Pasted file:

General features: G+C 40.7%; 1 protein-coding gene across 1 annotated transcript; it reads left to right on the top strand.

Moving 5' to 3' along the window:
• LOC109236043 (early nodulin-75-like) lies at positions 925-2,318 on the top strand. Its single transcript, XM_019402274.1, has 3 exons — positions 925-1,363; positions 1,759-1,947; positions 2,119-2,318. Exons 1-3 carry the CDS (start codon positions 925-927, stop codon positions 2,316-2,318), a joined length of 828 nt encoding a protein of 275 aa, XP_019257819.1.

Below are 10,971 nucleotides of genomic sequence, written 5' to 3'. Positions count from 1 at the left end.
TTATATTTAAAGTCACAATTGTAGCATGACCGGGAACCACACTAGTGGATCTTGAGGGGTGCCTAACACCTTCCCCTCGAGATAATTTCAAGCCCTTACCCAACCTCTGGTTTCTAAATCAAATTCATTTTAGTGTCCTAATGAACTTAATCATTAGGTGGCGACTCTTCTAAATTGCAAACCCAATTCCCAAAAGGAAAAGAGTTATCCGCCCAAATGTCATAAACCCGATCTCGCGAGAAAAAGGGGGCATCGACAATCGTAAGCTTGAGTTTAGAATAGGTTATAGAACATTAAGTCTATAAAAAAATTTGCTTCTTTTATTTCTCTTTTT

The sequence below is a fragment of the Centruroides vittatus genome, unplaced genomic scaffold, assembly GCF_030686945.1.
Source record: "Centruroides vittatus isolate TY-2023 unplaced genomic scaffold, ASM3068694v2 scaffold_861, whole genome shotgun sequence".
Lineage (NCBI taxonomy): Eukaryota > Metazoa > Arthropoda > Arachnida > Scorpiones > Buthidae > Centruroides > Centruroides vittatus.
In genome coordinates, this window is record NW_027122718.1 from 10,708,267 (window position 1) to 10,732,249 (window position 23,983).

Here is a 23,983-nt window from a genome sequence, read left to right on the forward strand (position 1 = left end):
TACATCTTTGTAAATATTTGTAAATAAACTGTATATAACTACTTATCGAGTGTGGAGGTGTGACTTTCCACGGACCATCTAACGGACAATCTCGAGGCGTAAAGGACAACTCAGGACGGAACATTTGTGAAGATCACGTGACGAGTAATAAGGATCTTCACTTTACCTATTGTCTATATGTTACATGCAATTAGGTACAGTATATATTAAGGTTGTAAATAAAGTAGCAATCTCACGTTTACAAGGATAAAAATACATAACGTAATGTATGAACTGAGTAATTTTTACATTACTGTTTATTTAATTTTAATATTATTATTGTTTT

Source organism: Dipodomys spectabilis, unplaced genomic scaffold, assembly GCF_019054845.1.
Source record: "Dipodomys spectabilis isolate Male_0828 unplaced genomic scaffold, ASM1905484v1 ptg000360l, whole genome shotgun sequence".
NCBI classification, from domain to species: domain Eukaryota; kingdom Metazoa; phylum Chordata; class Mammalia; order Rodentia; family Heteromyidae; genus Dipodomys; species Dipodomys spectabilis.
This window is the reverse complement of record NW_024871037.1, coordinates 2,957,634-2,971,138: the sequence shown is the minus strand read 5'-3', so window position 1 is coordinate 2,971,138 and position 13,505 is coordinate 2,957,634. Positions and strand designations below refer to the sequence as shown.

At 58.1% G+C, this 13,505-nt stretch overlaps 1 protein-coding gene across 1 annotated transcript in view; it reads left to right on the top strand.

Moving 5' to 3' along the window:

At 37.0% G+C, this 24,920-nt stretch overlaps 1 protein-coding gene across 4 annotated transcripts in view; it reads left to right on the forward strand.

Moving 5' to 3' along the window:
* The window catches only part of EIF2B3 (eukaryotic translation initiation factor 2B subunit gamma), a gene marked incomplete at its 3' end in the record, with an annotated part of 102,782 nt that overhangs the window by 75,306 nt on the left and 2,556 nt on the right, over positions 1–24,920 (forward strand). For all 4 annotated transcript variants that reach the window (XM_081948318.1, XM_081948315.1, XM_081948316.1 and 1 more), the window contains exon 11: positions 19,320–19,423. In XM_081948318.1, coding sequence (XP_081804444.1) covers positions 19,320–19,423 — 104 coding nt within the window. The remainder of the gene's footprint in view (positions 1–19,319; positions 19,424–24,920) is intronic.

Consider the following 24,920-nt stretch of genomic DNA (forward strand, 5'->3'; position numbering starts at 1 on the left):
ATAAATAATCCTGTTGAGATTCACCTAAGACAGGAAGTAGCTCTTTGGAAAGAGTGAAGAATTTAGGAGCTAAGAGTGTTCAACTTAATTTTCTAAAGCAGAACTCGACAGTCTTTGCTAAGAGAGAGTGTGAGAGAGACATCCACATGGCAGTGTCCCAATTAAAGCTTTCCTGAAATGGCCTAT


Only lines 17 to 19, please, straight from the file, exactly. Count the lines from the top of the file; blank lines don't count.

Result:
Moving 5' to 3' along the window:

At 37.0% G+C, this 24,920-nt stretch overlaps 1 protein-coding gene across 4 annotated transcripts in view; it reads left to right on the forward strand.

Moving 5' to 3' along the window: